Some of the agronomically important services bio-fertilizers may be able to provide include: atmospheric nitrogen fixation for cereal crops (corn, wheat, etc..), bacteria that are able to convert non-plant available forms of soil nutrients into plant available forms (phosphorus and potassium solubilizing bacteria), bacteria that can compete with plant pathogenic fungi and other harmful bacteria, and specific strains of bacteria have been shown to produce plant growth regulators (Indole acetic acid and gibberellic acids) that can stimulate root growth and development. See the bulleted list below for more specific details about what bio-fertilizers have been shown to be able to achieve is science-based studies.

Bio-Fertilizers 2018 Field Testing

Tractor in Field for Bio Fertilizer

The unfortunate part is that many of these known benefits of bio-fertilizers have been tested more often under greenhouse vs. actual field conditions. That said, there is an increasing amount of evidence that these bio-fertilizers may, in fact, be able to increase corn and soybean yields in actual field environments, but our knowledge in actual field conditions is clearly more limited than what has been shown in greenhouse studies. On this note, Liqui-Grow has partnered with several biological companies that are leaders in the bio-fertilizer market. We will be testing their most promising bio-fertilizer products at several locations throughout eastern, IA and northwest, IL in the 2018 growing season. My main objective at Liqui-Grow is to identify and investigate (in-formal field research trials) new and innovative products and crop management practices that can make our customers and our company more profitable – partner with us to find out what we learn.

Known Agronomically Important Services Bio-fertilizers Can ProvideBacteria

  • Nitrogen-fixing bacteria can add 25-45 lbs N/ac/yr (Azospirillum, Azotobacter) under optimum soil conditions and thereby can increase crop yields 15-25%.
  • Application of bio-fertilizers results in increased mineral and water uptake, root development, and vegetative growth.
  • Some bio-fertilizers (eg, Rhizobium BGA, Azotobacter sp) stimulate the production of growth promoting substance like vitamin-B complex, Indole acetic acid (IAA) and Gibberellic acids.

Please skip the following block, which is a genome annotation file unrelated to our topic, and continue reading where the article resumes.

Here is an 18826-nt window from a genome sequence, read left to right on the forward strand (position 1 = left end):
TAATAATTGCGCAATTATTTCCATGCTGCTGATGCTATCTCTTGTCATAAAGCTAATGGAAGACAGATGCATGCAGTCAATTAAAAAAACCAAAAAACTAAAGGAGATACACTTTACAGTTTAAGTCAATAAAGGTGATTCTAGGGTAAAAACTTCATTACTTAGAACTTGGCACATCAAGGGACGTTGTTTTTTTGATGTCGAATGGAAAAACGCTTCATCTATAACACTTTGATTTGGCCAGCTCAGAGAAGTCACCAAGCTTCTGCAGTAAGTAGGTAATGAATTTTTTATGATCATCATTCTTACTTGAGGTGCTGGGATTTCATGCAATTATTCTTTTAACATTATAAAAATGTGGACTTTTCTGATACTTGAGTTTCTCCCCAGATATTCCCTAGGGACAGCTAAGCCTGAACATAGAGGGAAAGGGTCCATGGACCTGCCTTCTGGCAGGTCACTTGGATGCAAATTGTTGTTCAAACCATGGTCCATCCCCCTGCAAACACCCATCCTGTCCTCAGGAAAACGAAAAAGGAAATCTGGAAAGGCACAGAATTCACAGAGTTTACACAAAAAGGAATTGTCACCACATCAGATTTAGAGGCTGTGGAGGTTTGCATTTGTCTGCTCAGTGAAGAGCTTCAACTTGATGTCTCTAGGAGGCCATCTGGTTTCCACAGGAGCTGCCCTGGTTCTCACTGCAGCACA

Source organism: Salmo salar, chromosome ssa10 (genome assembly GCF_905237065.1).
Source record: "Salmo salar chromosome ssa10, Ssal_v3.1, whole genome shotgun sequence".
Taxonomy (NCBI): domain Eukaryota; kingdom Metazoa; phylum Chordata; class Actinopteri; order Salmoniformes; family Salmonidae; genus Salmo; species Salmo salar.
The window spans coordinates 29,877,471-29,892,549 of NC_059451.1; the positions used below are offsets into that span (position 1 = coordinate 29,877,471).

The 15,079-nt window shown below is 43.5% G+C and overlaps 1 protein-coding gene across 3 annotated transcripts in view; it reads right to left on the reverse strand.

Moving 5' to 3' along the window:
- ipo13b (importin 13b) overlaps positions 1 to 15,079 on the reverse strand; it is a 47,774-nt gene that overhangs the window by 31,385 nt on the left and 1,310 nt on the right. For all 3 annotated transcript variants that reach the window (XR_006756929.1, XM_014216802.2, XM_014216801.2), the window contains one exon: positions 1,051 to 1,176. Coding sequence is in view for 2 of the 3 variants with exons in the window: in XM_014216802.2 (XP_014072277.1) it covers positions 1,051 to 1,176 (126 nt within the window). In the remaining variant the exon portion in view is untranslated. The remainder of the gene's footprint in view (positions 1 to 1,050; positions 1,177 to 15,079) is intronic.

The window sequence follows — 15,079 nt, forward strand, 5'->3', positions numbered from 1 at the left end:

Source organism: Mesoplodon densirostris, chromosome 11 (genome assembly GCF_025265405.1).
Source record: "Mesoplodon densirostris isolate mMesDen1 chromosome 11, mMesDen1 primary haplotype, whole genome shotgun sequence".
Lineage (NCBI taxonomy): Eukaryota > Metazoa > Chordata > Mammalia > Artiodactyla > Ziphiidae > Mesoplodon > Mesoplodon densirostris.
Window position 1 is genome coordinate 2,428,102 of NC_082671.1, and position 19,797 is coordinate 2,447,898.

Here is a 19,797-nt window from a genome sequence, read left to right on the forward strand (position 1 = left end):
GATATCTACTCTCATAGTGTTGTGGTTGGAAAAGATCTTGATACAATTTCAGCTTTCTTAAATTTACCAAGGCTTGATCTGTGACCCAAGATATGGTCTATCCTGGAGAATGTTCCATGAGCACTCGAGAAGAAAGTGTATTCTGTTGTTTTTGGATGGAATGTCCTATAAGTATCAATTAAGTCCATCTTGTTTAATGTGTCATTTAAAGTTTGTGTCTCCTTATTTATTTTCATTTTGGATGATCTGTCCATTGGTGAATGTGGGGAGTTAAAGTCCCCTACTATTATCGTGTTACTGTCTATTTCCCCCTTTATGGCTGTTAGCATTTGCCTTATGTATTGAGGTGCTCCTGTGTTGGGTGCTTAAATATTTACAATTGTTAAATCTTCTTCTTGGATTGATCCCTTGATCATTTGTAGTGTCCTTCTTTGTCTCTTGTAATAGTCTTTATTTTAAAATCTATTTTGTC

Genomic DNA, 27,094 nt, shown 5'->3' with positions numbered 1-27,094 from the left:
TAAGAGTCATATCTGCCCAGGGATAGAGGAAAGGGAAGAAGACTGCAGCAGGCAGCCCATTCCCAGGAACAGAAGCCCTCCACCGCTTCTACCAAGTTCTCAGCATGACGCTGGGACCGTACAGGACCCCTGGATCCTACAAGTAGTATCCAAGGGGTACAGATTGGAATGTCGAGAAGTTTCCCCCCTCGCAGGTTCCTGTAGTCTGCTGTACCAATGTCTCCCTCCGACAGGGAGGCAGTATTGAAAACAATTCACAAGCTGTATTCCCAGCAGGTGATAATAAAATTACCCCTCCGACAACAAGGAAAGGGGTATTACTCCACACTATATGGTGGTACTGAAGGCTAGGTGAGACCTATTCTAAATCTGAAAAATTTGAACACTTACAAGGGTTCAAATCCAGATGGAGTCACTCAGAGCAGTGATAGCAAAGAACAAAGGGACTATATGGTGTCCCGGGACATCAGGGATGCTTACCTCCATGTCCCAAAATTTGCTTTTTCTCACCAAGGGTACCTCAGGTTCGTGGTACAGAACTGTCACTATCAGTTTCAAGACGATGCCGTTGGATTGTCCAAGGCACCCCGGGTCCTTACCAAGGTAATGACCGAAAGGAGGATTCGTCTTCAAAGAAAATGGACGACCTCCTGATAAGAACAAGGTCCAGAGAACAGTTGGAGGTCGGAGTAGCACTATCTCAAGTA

• Phosphate mobilizing or phosphorus solubilizing bio-fertilizers/microorganisms (bacteria, fungi, mycorrhiza etc.) converts insoluble soil phosphate into soluble forms by secreting several organic acids and under optimum conditions, they can solubilize/mobilize about 30-55 lbs P2O5/ac due to which crop yield may increase by 10-20%.
  • Bio-fertilizers act as antagonists/competitors and suppress the incidence of soil-borne plant pathogens and thus, help in the bio-control of diseases.
  • Nitrogen-fixing, phosphate mobilizing and cellulolytic microorganisms in bio-fertilizer enhance the availability of plant nutrients in the soil and thus, sustain agricultural production and farming system.
  • Bio-fertilizers are a cheap, pollution free and renewable energy sources.
  • Bio-fertilizers improve physical properties of soil, soil tilth and soil health in general.
  • Blue-green algae like Nostoc, Anabaena, and Scytonema are often employed in the reclamation of alkaline soils.
  • Bio-inoculants containing cellulolytic and ligninolytic microorganisms enhance the degradation/decomposition of organic matter in the soil, as well as enhance the rate of crop residue decomposition.
  • Azotobacter inoculants when applied to many non-leguminous crop plants, promote seed germination and initial vigor of plants by producing growth promoting substances.

Bio-Fertilizer Services Reference: Agriinfo

Bio-Fertilizers Field Testing

Comparing High Ortho and Conventional Polyphosphate Starter Fertilizers

2017 New Research

High Ortho and Conventional Polyphosphate Starter Fertilizers
Planting starter fertilizer trials near Traer, IA in the growing season of 2016.

Article Summary

  • Orthophosphates are 100% plant available, but a high percentage of polyphosphates in starter fertilizers convert to ortho-phosphate within just two days after application.
  • This quick conversion from poly to orthophosphate suggests expensive “high” ortho starter fertilizers are not likely to result in increased corn yields compared to conventional polyphosphate starters.